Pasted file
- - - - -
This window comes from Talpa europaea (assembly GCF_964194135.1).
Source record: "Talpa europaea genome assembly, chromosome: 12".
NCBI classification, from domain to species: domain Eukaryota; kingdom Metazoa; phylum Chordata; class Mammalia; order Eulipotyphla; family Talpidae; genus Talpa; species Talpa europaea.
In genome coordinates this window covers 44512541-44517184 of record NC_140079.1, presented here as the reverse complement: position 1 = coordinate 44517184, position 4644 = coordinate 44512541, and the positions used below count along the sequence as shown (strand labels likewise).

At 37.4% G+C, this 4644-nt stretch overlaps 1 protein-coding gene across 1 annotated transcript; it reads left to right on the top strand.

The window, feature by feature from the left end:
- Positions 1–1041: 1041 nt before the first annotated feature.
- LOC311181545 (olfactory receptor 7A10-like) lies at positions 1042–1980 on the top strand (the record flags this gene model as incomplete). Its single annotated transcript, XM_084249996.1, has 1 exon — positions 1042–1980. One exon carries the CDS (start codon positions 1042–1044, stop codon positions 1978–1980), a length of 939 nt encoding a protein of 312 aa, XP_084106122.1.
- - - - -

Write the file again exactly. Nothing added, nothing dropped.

This window comes from Talpa europaea (assembly GCF_964194135.1).
Source record: "Talpa europaea genome assembly, chromosome: 12".
NCBI classification, from domain to species: domain Eukaryota; kingdom Metazoa; phylum Chordata; class Mammalia; order Eulipotyphla; family Talpidae; genus Talpa; species Talpa europaea.
In genome coordinates this window covers 44512541-44517184 of record NC_140079.1, presented here as the reverse complement: position 1 = coordinate 44517184, position 4644 = coordinate 44512541, and the positions used below count along the sequence as shown (strand labels likewise).

At 37.4% G+C, this 4644-nt stretch overlaps 1 protein-coding gene across 1 annotated transcript; it reads left to right on the top strand.

The window, feature by feature from the left end:
- Positions 1–1041: 1041 nt before the first annotated feature.
- LOC311181545 (olfactory receptor 7A10-like) lies at positions 1042–1980 on the top strand (the record flags this gene model as incomplete). Its single annotated transcript, XM_084249996.1, has 1 exon — positions 1042–1980. One exon carries the CDS (start codon positions 1042–1044, stop codon positions 1978–1980), a length of 939 nt encoding a protein of 312 aa, XP_084106122.1.